By far the worst thing about this scrollwheel, however, is the way you switch between hyperfast scrolling and click-to-click. Remember how I mentioned that the scrollwheel has no button? Logitech, in their infinite wisdom, decided that instead of having a dedicated button like the M500, you should press down on the scrollwheel. It’s not a defined click, either; it’s a long, mushy press that doesn’t provide any feedback as to whether it’s actuated or not, combined with some random scrolling for a second or so thanks to how damn spongey the mechanism is. Despite being a lover of hyperfast scrolling, I keep this mouse in click-to-click mode 100% of the time because that’s the only thing that makes it usable.

The tracking on the MX Anywhere 2 is phenomenal, mind. I have not yet found a surface this mouse won’t track on! Logitech insist their “Darkfield” laser sensor can track on glass thicker than 4mm, and whilst writing this review I reached out to try the mouse on the window of this coffee shop (single-pane glass about 5mm thick): it tracked perfectly. Seriously, with a little improvement (maximum tracking resolution is only 1000 dots per inch, which is a far cry from my 3600DPI comfort zone) this sensor could well be the sensor to end all mouse sensors.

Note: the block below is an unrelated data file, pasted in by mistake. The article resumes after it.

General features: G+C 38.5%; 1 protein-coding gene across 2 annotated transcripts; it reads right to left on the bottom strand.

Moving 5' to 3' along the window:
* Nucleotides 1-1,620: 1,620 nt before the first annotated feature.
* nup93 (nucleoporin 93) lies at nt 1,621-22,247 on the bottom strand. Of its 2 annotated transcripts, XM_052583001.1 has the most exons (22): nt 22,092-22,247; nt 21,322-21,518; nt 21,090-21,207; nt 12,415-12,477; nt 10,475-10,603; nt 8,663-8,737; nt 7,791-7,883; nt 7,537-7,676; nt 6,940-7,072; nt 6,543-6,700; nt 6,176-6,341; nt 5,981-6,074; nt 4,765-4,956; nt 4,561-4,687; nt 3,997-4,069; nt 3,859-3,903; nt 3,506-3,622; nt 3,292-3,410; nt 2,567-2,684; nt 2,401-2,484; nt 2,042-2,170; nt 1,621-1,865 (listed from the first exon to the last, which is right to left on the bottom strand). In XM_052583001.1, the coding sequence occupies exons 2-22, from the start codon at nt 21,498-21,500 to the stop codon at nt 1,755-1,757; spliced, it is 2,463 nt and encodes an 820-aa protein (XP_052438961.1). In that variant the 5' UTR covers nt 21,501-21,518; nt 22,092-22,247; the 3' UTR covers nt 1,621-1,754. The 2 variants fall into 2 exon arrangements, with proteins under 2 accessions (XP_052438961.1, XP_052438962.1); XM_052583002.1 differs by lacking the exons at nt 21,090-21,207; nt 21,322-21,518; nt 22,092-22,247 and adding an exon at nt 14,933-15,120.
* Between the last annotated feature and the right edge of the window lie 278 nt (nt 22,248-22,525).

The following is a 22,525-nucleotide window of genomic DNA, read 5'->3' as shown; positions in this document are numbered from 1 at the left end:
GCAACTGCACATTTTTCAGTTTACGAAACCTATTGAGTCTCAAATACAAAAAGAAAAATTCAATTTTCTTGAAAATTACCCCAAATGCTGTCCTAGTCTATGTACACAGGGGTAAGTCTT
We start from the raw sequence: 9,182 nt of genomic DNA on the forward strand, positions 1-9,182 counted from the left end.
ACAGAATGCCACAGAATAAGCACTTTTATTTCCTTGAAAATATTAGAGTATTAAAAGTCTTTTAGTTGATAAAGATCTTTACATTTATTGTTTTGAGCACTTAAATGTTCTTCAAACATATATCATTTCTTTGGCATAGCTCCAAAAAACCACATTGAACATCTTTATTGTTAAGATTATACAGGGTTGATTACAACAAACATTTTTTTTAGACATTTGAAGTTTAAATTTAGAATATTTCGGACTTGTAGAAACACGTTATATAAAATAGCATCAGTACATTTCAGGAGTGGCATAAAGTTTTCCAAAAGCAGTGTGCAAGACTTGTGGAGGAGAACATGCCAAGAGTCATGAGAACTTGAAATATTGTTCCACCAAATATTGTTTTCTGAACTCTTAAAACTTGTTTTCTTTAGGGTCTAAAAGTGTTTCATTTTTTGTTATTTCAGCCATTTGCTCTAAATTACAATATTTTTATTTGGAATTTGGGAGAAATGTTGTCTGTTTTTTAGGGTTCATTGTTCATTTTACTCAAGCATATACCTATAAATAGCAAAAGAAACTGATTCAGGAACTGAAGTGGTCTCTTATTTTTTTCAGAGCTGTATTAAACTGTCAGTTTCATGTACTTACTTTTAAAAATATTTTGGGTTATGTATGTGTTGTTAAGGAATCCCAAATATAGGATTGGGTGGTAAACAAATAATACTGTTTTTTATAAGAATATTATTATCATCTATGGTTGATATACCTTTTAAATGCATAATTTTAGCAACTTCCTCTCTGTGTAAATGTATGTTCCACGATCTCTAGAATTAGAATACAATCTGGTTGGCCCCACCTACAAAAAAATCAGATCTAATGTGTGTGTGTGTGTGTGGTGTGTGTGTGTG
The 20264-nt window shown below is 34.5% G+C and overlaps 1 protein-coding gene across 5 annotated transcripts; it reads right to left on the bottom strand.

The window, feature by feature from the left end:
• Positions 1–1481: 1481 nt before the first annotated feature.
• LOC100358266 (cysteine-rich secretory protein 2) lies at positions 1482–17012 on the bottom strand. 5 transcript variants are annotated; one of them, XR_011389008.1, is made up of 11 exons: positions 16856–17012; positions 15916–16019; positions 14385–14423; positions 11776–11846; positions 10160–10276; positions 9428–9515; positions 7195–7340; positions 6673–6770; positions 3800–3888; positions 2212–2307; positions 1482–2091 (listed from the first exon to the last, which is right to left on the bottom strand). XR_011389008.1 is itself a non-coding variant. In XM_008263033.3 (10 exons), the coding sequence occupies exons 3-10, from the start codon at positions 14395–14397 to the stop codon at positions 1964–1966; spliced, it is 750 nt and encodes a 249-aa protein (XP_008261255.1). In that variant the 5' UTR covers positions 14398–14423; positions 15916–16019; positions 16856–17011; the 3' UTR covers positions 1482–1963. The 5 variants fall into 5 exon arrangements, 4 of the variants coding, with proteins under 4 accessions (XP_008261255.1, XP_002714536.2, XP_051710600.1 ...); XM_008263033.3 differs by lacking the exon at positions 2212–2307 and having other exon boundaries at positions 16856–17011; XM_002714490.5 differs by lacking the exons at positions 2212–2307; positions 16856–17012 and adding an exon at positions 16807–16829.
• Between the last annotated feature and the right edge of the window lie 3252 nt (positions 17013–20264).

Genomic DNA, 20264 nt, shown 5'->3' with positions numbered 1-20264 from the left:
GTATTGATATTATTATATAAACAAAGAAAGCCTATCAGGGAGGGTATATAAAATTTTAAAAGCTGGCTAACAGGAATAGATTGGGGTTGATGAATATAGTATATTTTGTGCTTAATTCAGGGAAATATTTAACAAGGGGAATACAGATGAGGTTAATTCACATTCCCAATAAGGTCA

I originally wasn’t impressed with the tracking: the mouse seemed to stutter and “miss a beat” every so often. I eventually tracked this down to the fact I had the mouse connected over Bluetooth; another of this mouse’s increasing number of Achilles’ heels. The Bluetooth implementation on this thing is not impressive; If you’re connected to a 2.4GHz wireless network, the mouse becomes next to unusable at anything but low pointer speeds. I thought this might have been an issue with my MacBook Pro (Late 2013, Retina, 15”) but after testing on a 2012 13” MacBook Air and a Dell Latitude E7440 with and without a connection to a 2.4GHz network, I can confirm this is an issue with the mouse. Fortunately, with the unifying receiver - also 2.4GHz, what gives? - these problems disappeared and I was able to enjoy how well this little thing tracked.

On Charge

Charging is accomplished with a microUSB port which is very sensibly placed in the same spot you’d find the “tail” of a wired mouse. It’s possible to use the mouse whilst charging, which is a massive bonus, and the battery life lasts well over a couple days of normal (9-5) usage. I do wish the mouse presented itself as a USB mouse with the USB cable plugged in, but this is a very minor complaint.

the verdict

The scrollwheel issues alone ruin this mouse for me, and that’s a shame because this is otherwise a really nice mouse! It tracks incredibly, it’s comfortable, it’s a great size and it looks fantastic, but I work with 20-page long documents all day and I can’t get by with a scrollwheel which is as good as useless.

Would I recommend you buy this mouse? No.